Report prepared by Murali Krishnan and Saira George. 

Thursday, July 15, 2010

IDIA Sensitisation Session at St. Thomas HSS, Thiruvanthapuram

A sensitisation session was conducted by members of the IDIA Thiruvanthapuram chapter headed by their regional coordinator Ms.Vineetha Vinayan at St. Thomas Higher Secondary School for the students Std.11 & 12 of the commerce batch. The session started at 1.00 PM, a welcome to the IDIA team was given by Mrs. Geetha.K, School Administrator. An insight about IDIA project was given by Pinkey Sara Georgey.

The interactive session was handled by Maneka Nair and Manoranjan. Most of the students were eager to know if they could take the course with any other degree and also to how to crack CLAT. The students had a view that the only option that you have after taking law was litigation. The questions mostly asked were about the 5 year and 3 year course. They wanted to know if they could opt law with any other degree and about the number of law colleges in Kerala.

Some students queried if the entrance was common for all law institutions in India, how many entrance exams were there, the minimum qualification required to attend the entrance, etc. After the session some students who did not raise questions during this group session approached our volunteers individually and enquired about the courses.

We thank the school authorities who were immensely supportive towards our intiative. The session ended by 2.00pm.

Thursday, July 8, 2010

IDIA Logo Designing Competition (Deadline extended to August 10)

It is a huge idea
And we need someone to capture it all in a neat logo.

The IDIA (Increasing Diversity by Increasing Access to Legal Education) is a project which has taken off. We are receiving immense help and support from various National Law Schools, lawyers, law firms, media and other stakeholders.

Now we are looking for a logo for IDIA; something which tells the 10,000 words of our concept note in a few strokes of pen.

IDIA’s Logo Designing Competition invites entries from all the creative individuals out there. Entries by law students and lawyers are especially welcome.

There are no eligibility conditions and anyone can send his/her entry. The winner whose logo gets selected will be given Rupees 5000/- as a prize. The copyrights of the logo will be transferred to IDIA.

The last date for submission is August 10, 2010. We’ll accept logos in any kind of format provided the logo is clear and legible.

You can email your entries to Prof. Shamnad Basheer at

Or post it to this address:

Shamnad Basheer, Ministry of HRD Professor in IP Law
West Bengal National University of Juridical Sciences (WB NUJS)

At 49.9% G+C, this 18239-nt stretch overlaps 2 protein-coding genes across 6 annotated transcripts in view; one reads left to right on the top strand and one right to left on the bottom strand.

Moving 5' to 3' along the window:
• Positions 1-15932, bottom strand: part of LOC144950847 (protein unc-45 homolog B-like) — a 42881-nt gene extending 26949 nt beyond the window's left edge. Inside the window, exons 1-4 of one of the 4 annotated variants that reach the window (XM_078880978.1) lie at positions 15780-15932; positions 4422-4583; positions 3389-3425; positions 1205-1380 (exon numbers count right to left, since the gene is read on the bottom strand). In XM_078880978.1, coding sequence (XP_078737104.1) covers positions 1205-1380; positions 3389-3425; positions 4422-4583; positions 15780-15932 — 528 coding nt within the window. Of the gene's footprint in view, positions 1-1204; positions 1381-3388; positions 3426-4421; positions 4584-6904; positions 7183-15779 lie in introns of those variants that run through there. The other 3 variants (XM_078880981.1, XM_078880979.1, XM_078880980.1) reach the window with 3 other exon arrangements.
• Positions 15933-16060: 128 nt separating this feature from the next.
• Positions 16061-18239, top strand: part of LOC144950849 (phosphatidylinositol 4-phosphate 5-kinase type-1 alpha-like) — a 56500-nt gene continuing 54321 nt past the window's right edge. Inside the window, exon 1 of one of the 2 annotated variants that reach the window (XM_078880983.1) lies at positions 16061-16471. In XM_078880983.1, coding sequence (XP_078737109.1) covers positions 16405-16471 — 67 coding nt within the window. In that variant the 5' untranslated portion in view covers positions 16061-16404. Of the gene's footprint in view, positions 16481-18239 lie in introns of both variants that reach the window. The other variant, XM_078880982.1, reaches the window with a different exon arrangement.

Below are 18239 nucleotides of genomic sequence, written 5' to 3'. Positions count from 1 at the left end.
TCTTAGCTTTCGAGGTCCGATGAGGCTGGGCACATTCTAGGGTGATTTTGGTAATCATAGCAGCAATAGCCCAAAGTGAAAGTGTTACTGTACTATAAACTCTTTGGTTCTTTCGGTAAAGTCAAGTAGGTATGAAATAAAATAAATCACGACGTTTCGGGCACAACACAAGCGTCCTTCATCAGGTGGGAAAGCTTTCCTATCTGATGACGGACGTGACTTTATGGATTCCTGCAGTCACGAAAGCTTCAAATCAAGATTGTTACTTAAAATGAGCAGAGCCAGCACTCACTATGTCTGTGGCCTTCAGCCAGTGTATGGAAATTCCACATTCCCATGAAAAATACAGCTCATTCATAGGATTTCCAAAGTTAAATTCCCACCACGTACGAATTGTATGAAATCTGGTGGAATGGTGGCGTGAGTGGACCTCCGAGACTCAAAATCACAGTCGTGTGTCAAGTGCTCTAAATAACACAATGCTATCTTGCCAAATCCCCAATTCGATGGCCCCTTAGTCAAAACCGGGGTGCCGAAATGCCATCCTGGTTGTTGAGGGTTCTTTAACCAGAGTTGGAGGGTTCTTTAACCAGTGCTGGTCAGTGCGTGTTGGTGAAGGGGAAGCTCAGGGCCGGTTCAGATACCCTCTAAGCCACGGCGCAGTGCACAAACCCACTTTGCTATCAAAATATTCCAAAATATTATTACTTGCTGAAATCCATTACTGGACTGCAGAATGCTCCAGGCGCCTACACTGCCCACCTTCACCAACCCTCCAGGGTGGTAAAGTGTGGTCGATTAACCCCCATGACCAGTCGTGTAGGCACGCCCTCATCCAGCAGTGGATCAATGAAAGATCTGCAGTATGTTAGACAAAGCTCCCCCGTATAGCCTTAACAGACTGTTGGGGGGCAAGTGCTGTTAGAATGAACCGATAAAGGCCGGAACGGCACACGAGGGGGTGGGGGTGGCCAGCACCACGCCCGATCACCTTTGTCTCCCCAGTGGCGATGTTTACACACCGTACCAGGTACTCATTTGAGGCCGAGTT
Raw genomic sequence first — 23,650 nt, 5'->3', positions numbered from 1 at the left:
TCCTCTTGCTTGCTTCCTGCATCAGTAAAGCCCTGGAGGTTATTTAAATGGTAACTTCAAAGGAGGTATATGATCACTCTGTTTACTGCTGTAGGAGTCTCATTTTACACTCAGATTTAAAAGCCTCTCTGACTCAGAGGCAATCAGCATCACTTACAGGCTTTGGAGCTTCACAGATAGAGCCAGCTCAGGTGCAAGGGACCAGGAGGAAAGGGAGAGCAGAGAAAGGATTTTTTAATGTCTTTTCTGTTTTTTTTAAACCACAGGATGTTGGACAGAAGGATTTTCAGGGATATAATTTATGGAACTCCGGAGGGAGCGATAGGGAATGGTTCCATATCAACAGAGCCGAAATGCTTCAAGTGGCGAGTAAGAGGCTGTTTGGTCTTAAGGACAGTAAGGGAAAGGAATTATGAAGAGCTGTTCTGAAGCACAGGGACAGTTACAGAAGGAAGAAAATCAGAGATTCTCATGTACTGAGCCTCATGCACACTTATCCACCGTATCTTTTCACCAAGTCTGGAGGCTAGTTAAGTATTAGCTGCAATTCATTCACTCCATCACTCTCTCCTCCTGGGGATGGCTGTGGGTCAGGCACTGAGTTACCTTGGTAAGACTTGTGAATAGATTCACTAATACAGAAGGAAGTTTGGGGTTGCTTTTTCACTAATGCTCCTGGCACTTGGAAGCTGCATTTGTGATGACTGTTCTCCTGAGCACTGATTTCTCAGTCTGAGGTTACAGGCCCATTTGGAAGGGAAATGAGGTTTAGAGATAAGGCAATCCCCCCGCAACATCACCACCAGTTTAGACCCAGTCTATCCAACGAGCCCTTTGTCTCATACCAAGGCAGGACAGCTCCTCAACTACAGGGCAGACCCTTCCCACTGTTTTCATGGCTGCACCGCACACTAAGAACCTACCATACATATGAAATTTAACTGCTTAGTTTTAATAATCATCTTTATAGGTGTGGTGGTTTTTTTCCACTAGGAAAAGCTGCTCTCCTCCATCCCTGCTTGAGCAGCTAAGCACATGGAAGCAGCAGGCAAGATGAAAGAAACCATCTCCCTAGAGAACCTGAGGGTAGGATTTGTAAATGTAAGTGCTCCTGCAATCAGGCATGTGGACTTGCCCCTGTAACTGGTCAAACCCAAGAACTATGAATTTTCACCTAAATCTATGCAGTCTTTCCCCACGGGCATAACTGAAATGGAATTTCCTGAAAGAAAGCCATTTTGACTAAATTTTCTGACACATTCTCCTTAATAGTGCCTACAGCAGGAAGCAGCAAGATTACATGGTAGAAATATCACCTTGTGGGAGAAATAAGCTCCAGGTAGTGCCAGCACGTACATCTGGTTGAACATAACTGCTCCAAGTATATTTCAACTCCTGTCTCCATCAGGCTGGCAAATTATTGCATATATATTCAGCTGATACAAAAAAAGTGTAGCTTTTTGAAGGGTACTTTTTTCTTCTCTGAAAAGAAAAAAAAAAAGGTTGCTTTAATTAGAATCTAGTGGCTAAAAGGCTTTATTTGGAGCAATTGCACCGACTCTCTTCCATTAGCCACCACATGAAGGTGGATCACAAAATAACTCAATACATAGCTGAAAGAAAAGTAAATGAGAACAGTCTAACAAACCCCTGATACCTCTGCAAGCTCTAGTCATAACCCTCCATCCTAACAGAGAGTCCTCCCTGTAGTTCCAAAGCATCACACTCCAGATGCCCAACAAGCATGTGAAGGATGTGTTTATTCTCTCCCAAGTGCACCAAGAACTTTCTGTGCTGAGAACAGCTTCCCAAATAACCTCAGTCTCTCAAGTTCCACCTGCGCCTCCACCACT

NUJS Bhavan, 12 LB BLOCK, Salt Lake City, Sector III
Kolkata ‐ 700098, India.

Please do send in the following details along with your entry:

Email ID:
Name of the school /college/ place of work:

(Picture from here).

Monday, July 5, 2010

How to start an IDIA chapter at your law college

IDIA teams are free from bureaucratic controls and institutional requirements. It is a volunteer based movement which any socially motivated law student can initiate at his/her law college.

Here is a brief primer:

1. Read the concept note on IDIA (Increasing Diversity by Increasing Access to Legal Education) to get to know about IDIA in complete detail.

2. In your college inform as many people as you can. Tell your friends about it and get in touch with the Legal Aid Society and other related groups. Send the concept note to the group/batch email accounts. Get the support of the faculty too.

Please note that IDIA has no hierarchical organisation though team leaders are responsible for the allotted tasks.

After gathering considerable support of the students and faculty, talk to your Vice Chancellor/Director about IDIA and brainstorm how your law college can start similar initiatives in and around the area.

You can put a letter by the Vice Chancellor/Director on notice boards asking students to join the IDIA team.

3. Identify senior secondary schools (schools till class 12) situated in rural/economically backward areas in and around your college. See if you know some student/teacher from that school so that convincing the authorities becomes easier. You can also talk to the Principal of the school directly.

4. After discussing it with the school principal decide on some specific day when the IDIA team will visit the school for the talk/seminar and the aptitude test. Prepare well in advance. Talking about local legal personalities, stars go well with the students and so does the mention of placement figures etc.